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Where are they now? John McCormack

Posted by: Elizabeth Guest and Erica Hensley

When Dr. John McCormack retired from UGA in 1996, the major life event opened the door to a new career. Instead of being a full-time large animal veterinarian and academic who enjoyed writing columns on the side, McCormack became a novelist who drew upon his experiences as a veterinarian to pen longer tales for his growing legion of fans.

From writing about serving as the first veterinarian in Choctaw County, Alabama, to carting his kids up and down winding country roads in his pickup truck during farm calls, McCormack weaves tales of deep devotion to his craft and family, with strokes of humor and heart. He found his penchant for storytelling early on in his veterinary career and began writing humorous stories and columns for Hoard’s Dairyman magazine and other livestock and veterinary journals. In the late 1980s, Hoard’s released two paperback compilations of his popular columns: “Watch for a Cloud of Dust,” volumes I and II. By 1995, McCormack was publishing his first hardback, “Fields and Pastures New.”

That first novel, which tells of his first year as a country veterinarian in Choctaw County, was excerpted by Readers Digest and translated into 64 languages! And his other books, written at his home in Athens, where he still resides with his wife Jan, have been published outside the U.S. in the Netherlands, China, Russia and beyond.

Being a veterinarian “paid us in ways we didn’t know possible,” McCormack shared with us when we talked to him about his career for this story. “I was a loved, trusted, respected part of the community. The look on grateful clients’ faces was just extraordinary.”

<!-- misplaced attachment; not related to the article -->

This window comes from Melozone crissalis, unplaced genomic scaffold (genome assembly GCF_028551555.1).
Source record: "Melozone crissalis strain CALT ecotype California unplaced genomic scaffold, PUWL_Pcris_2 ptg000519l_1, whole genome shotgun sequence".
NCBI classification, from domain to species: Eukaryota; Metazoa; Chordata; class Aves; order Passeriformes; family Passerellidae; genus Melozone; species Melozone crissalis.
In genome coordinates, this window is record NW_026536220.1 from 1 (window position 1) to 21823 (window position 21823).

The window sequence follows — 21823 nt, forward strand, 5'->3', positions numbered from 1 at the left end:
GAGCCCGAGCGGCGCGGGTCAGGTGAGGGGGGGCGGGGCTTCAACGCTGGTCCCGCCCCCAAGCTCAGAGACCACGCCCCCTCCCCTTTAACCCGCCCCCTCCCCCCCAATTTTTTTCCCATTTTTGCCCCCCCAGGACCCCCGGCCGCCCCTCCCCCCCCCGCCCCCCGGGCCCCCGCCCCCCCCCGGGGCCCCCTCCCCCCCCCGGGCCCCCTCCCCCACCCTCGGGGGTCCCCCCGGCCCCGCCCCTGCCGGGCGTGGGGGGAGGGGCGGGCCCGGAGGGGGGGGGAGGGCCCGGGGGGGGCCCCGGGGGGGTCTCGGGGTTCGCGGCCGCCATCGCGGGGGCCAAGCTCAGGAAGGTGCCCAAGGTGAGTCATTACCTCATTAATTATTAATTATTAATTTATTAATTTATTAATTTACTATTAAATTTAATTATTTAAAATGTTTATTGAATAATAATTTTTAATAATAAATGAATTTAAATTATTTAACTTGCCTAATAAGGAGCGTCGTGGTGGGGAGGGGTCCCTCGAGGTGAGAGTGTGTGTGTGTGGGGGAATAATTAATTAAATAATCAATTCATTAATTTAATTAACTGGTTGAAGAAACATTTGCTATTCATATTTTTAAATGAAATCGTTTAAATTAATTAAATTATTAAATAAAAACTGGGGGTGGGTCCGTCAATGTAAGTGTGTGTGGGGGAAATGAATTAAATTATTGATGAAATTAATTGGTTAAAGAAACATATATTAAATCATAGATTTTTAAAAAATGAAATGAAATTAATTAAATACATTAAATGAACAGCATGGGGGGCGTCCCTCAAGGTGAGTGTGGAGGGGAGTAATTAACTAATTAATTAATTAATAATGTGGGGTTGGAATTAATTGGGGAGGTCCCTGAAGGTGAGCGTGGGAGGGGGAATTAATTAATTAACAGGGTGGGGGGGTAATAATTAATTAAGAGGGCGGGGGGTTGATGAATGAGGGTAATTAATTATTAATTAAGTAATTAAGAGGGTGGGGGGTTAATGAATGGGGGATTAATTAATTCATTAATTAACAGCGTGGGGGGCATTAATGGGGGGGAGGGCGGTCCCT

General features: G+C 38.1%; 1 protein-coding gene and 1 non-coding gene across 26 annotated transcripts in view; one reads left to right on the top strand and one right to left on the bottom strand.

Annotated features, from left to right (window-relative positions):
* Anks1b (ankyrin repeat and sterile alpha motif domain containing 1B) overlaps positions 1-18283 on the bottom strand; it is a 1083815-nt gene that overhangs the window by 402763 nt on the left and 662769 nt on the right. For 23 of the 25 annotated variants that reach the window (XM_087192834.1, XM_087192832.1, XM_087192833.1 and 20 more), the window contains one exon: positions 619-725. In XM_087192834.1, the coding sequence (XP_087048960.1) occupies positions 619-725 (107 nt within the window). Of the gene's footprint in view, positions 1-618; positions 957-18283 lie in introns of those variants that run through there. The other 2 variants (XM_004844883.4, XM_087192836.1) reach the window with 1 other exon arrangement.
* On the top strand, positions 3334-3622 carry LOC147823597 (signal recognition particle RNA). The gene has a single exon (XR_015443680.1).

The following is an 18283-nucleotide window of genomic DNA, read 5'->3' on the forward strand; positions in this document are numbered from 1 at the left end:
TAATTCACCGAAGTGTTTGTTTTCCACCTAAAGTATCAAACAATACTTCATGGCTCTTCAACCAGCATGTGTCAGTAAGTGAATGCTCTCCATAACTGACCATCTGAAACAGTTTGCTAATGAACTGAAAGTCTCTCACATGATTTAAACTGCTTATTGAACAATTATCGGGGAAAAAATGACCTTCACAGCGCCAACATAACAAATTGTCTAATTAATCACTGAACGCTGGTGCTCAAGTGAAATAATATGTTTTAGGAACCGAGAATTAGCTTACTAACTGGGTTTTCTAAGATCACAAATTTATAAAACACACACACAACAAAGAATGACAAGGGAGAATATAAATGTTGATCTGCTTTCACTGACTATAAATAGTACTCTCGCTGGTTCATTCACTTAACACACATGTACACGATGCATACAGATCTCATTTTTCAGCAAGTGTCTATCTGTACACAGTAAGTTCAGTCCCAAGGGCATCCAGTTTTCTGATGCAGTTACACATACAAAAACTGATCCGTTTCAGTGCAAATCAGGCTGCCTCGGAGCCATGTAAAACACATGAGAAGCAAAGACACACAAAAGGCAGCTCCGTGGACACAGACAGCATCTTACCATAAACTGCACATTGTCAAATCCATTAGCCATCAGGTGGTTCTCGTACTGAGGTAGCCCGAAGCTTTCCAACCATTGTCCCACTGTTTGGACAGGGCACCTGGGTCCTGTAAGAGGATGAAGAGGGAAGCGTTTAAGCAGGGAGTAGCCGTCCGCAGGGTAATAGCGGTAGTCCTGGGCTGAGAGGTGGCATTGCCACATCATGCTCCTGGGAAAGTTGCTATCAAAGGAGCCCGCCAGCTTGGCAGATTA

His last novel was written in 2009, but remains unpublished.  Now 81, McCormack writes poetry for fun and routinely shares his poems with friends and family. Even his poems resound the familiar themes that have inspired his writings for decades: fun tales of animals (especially cows), people, and life in general.

His narrations and tenure as a teacher pivot around the same point: sincerity, devotion to relationships and career, and a dash of humor will go a long way. 

“Take it easy and don’t get riled all the time,” he advised, when we talked to him.  “And get a sense of humor!” he added with a chuckle.

Alumni who studied under Dr. McCormack might recall him as the professor with a passion for moon pies.  After he wrote an article about the art of eating a moon pie while driving, a distributor learned of his story and delivered cases of the graham cracker and marshmallow treats to his house. McCormack set up a cardboard gas station-style display case outside his office and kept it stocked for bleary-eyed students and colleagues in need of a snack. And if he caught you nodding off in his class, he’d throw a moon pie at you. Popular with students, McCormack was asked to give a few commencement addresses throughout his career—and would find himself showered in moon pies, tossed onstage by the graduating class, as he ascended the stage to give his address.

McCormack’s love of life and career has rewarded him over and over again through the years. He received “Most Outstanding Clinician” awards from both UGA (in 1992) and the University of California, Davis (in 1981), where he taught from 1980 through 1981. The Georgia Cattlemen’s Association named him “Veterinarian of the Year” for 1994. And Omega Tau Sigma’s UGA chapter presented him with the Fred Davison Award in 1995.

McCormack grew up on a small farm in Elkton, Tennessee, where he milked cows, raised hogs and chickens, and grew cotton, small grains and hay. Though he has traveled far and wide, given many speeches, trained many veterinarians, and made well a multitude of sick animals throughout his lifetime, he remains a humble and grateful man.

“I’m just an old country boy. I just got a break,” he told us. “The best thing we did was to come over here to Georgia. It was just what I wanted.”